Midlothian scientists part of coronavirus early warning system team
Midlothian scientists are part of a team developing a coronavirus early warning system that could prevent future lockdowns by combining data on vaccine uptake with wastewater testing.
The project will better forecast the Covid-19 pandemic’s trajectory, allowing experts to identify potential hotspots early, predict stresses on hospitals and ICUs, and create more focused access to vaccines.
The new project is a partnership between the Universities of Edinburgh, Glasgow and Stirling, Scottish Environment Protection Agency (SEPA) and Scottish Water.
It is funded by the Economic and Social Research Council (ESRC) as part of UK Research and Innovation’s rapid response to Covid-19.
The wastewater monitoring programme run by SEPA and Scottish Water identifies when genetic material from the virus is present in wastewater. While these ‘genetic fragments’ present no known risk of infecting people with Covid-19, it is possible to link these results to specific areas and highlight where infections are increasing or decreasing.
The University of Edinburgh team from Roslin Institute will use this data to adapt their existing models of Covid-19 spread and improve short and medium term forecasts. The updated models could then be used to evaluate different strategies to control Covid-19 outbreaks without the need for further lockdowns.
Professor Rowland Kao, Chair of Veterinary Epidemiology and Data Science at University of Edinburgh’s Roslin Institute, said: “While we can all hope for eradication of COVID-19 this summer, a more realistic possibility is that we find ways of dealing with regular localised outbreaks. This partnership aims to identify strategies to show where these are, by rapidly picking up outbreaks and introducing local control measures such as surge testing and intensive contact tracing.”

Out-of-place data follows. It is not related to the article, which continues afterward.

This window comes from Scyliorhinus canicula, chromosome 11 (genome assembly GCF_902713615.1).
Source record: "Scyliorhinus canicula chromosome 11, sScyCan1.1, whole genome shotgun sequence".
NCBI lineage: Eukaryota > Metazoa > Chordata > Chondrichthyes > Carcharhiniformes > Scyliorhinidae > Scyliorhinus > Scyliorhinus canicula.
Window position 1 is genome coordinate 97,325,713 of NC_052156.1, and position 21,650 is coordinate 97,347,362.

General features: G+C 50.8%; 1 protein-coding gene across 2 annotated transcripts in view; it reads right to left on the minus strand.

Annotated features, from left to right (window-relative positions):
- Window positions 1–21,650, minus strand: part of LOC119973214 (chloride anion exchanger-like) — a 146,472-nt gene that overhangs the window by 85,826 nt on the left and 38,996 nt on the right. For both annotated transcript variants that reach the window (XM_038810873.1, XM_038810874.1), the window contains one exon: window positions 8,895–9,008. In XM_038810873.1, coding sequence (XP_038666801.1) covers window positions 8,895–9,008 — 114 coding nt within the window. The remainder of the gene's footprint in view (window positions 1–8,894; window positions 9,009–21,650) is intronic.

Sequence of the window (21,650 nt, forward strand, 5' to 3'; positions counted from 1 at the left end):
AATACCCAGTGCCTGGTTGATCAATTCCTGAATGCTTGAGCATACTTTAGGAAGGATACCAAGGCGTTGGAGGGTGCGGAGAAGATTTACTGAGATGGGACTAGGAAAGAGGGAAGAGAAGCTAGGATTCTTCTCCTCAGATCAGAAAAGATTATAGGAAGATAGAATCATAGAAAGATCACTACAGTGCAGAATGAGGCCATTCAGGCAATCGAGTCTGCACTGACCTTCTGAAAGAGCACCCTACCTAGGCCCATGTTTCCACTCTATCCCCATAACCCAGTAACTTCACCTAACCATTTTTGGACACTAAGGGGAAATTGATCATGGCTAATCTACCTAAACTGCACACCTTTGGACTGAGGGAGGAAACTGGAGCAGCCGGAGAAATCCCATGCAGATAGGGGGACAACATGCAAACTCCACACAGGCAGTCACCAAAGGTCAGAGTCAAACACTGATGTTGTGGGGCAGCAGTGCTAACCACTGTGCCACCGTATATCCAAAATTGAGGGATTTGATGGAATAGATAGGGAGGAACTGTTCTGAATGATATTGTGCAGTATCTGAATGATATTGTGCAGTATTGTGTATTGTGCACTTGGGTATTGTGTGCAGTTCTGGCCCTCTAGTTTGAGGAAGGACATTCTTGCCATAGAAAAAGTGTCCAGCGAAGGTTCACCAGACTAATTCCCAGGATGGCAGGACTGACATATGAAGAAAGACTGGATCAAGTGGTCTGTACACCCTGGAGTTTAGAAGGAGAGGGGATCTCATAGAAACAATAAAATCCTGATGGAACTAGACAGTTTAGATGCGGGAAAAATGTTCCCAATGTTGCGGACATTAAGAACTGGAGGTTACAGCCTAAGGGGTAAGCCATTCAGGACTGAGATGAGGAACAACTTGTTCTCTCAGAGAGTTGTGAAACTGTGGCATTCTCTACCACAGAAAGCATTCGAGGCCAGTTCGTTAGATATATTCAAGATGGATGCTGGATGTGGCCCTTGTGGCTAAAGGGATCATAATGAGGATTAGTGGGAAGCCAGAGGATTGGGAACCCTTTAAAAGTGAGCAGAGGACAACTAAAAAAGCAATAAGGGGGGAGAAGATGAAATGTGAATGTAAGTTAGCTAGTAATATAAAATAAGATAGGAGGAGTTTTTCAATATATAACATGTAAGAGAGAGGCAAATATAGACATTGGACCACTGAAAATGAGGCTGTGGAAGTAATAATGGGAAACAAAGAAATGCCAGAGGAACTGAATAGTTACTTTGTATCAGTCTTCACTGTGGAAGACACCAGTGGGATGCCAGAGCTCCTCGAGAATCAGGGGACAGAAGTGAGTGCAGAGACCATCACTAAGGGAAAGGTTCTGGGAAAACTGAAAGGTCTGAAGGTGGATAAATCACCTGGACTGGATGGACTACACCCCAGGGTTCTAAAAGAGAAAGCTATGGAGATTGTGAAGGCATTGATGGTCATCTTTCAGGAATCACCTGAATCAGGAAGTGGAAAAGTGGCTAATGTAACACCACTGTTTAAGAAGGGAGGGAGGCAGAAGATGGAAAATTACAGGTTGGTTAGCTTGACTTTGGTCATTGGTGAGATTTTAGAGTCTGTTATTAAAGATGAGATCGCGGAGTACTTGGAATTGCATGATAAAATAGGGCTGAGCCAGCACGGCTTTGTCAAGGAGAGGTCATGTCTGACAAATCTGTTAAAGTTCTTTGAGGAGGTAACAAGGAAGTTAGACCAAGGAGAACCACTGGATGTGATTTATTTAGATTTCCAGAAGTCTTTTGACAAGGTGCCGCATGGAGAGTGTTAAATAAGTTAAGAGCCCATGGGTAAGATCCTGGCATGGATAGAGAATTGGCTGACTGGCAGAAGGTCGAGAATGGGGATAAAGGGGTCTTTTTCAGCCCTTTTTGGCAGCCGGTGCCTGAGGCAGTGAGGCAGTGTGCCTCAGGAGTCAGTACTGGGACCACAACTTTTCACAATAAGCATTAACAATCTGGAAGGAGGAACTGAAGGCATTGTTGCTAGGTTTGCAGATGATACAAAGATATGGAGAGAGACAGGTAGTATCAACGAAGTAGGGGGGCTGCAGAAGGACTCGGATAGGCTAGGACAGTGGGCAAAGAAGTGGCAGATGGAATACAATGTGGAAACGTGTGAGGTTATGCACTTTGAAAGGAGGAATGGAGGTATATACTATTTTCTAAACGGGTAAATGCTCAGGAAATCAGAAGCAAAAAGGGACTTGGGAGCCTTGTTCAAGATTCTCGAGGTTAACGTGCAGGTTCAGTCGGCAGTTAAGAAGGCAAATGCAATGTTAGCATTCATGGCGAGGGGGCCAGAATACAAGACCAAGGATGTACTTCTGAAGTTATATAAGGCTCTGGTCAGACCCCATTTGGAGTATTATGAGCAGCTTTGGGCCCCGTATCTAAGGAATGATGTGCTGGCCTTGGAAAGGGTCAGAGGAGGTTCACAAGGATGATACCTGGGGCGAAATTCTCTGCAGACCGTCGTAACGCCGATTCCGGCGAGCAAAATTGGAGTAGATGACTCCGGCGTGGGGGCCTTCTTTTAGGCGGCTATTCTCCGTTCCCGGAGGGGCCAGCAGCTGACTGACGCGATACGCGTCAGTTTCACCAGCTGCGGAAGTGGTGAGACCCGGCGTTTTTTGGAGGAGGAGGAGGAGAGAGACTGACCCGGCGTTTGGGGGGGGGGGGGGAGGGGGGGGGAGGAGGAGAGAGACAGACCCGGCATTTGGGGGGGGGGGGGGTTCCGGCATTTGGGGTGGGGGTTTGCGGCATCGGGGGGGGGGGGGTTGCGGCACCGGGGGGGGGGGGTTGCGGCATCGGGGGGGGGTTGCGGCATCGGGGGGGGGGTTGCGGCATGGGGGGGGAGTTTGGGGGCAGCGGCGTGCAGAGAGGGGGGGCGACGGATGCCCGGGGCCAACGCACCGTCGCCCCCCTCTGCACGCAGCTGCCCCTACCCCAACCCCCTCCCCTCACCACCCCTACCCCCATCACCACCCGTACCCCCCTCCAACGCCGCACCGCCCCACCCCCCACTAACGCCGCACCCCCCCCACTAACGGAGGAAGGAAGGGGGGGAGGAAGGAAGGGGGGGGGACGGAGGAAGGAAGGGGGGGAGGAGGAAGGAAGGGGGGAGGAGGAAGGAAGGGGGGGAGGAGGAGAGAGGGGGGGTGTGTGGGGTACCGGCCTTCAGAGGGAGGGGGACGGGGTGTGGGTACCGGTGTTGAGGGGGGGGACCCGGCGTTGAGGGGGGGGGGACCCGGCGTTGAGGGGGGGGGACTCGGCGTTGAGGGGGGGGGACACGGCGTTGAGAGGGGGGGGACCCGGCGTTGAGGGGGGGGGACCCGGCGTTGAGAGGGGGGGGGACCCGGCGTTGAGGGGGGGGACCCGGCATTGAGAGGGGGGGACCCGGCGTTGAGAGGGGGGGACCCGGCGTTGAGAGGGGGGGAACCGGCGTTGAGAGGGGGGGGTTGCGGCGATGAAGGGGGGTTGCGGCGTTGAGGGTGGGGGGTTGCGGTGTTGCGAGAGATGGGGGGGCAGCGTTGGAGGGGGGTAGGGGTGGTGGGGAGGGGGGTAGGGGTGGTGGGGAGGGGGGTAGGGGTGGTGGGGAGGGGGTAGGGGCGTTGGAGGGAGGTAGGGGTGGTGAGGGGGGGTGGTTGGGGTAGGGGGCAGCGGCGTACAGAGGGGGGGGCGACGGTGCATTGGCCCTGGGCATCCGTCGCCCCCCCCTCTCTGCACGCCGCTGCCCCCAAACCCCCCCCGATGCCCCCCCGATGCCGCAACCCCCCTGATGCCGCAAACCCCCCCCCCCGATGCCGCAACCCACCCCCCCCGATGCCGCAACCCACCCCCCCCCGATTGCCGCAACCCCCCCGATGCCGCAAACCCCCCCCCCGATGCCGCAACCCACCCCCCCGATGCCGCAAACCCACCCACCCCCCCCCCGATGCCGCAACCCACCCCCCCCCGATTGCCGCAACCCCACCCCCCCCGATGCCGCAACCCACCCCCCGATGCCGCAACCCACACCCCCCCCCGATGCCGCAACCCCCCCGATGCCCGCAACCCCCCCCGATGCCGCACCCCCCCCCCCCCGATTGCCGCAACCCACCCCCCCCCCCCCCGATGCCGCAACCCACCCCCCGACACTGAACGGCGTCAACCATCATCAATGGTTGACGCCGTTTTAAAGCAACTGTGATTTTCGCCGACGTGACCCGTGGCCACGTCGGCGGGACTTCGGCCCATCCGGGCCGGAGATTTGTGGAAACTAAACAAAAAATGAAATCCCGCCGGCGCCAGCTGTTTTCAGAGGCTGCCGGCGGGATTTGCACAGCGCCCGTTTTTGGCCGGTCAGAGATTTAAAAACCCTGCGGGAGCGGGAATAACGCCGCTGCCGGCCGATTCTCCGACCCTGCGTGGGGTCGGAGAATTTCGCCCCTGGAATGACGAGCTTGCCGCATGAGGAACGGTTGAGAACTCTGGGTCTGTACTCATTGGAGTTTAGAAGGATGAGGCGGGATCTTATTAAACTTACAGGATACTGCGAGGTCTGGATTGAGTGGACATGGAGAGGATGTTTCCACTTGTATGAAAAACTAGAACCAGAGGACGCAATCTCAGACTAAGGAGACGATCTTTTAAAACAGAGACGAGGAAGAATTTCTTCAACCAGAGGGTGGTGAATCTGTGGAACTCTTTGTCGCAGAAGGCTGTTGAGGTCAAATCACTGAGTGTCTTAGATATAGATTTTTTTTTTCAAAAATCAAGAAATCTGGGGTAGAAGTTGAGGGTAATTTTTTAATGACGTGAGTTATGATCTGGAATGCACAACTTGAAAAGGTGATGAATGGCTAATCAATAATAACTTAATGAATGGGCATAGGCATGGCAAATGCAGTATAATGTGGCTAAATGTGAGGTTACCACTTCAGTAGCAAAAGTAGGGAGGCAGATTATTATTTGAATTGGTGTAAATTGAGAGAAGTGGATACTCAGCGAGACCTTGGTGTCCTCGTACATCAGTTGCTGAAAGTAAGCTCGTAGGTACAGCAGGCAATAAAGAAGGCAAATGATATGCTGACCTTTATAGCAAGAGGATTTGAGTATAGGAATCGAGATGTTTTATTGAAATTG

“A key to this is to understand how the numbers of people being vaccinated may vary geographically, as any local clusters with larger numbers of unprotected individuals could drive local outbreaks. In a winter where resources will also be strained by flu and other seasonal infections, controlling those outbreaks, if they occur, could be crucial to avoiding further lockdowns.”
Experts say long-term forecasts will be possible as more data becomes available on vaccine-induced and natural immunity, loss of immunity and areas where vaccine uptake has been low.
David Pirie, SEPA Executive Director, said: “SEPA was among the first European agencies to begin work, with the help of key partners, to pinpoint Covid-19 RNA in local waste water samples in May 2020.
“The recent announcement from Scottish Government of additional funding means this work has an extension until March 2022. Our laboratory near Eurocentral will continue analysing around 200 samples a week, collected by Scottish Water from waste water treatment works across the country, playing a significant role in Scotland’s recovery from Covid-19.
"We’re proud that our science expertise is helping public health partners make key decisions to support community testing and we’ll continue to work closely with health specialists and academic partners.”